Back to Definitions

Induction of Labour

Labour that is started artificially, often using synthetic hormones. Initially this is commonly in the form of a gel, tablet, or pessary containing a synthetic version of prostaglandins inserted behind the cervix. Other methods of induction include rupturing the membranes (breaking your waters), and a hormone drip of artificial oxytocin, known as syntocinon. In the UK approximately 20% of labours are induced (NHS, 2020) for a multitude of reasons including, but not limited to, pregnancy past 42 weeks, if your waters break and you do not go into labour spontaneously within 24 hours, or health concerns for you, your baby, or both of you.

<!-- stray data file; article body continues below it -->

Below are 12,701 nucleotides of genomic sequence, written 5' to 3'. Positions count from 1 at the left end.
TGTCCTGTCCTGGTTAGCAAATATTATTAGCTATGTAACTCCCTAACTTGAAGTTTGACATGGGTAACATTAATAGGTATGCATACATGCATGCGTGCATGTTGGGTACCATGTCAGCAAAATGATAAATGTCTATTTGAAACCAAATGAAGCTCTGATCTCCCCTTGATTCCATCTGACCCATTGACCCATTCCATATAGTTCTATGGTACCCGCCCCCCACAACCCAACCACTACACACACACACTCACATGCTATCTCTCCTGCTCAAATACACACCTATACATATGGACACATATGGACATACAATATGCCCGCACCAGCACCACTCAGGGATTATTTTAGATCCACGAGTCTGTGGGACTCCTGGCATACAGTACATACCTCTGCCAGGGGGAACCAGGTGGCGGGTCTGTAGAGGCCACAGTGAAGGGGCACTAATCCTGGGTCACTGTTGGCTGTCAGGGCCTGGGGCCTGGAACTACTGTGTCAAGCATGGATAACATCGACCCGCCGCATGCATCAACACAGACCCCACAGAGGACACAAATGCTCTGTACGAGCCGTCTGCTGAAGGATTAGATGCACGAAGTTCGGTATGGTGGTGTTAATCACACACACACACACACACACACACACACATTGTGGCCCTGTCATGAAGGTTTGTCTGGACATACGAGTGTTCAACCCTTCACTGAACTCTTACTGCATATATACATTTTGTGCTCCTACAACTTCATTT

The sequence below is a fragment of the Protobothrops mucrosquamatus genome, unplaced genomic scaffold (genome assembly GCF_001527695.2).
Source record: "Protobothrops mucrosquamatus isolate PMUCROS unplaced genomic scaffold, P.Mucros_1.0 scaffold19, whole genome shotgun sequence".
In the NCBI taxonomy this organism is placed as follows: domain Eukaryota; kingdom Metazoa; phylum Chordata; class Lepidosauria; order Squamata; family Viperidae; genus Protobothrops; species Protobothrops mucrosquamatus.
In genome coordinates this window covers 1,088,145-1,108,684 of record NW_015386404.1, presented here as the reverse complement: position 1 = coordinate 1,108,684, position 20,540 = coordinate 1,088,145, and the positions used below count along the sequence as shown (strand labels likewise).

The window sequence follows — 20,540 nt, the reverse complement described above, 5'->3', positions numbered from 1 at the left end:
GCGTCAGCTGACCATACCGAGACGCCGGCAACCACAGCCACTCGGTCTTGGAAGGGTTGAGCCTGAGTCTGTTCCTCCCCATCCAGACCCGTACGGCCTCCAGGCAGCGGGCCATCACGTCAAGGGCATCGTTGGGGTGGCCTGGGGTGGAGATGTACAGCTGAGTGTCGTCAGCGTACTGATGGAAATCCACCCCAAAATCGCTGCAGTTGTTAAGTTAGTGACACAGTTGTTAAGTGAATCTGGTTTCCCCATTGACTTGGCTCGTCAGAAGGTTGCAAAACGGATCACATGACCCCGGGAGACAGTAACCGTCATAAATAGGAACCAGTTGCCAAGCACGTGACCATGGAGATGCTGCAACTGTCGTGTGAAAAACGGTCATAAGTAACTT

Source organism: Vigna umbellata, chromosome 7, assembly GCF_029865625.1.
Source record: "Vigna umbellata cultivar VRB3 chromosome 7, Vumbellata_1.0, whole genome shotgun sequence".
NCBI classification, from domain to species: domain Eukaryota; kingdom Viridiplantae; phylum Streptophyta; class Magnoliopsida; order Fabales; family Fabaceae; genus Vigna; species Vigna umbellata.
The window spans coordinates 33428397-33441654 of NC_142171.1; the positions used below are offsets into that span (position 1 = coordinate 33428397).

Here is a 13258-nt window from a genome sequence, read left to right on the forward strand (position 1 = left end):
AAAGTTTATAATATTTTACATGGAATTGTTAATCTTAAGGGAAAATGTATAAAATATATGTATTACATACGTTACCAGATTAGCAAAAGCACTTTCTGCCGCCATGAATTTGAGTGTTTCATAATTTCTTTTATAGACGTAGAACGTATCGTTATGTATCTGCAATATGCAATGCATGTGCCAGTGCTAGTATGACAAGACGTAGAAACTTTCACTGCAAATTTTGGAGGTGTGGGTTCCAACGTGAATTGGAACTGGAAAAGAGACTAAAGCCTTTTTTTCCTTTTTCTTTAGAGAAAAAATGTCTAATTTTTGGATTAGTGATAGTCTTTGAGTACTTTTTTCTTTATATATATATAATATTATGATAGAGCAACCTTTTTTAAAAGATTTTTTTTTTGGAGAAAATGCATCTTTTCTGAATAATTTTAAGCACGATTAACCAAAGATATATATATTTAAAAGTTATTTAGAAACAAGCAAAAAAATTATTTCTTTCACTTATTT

We would love you to join our community.

Receive a free Hospital Bag Checklist when you sign up to the newsletter

Please select one of the options below

/ /
/ /
We use cookies and similar technologies to enable services and functionality on our site and to understand your interaction with our service. By clicking on accept, you agree to our use of such technologies for marketing and analytics.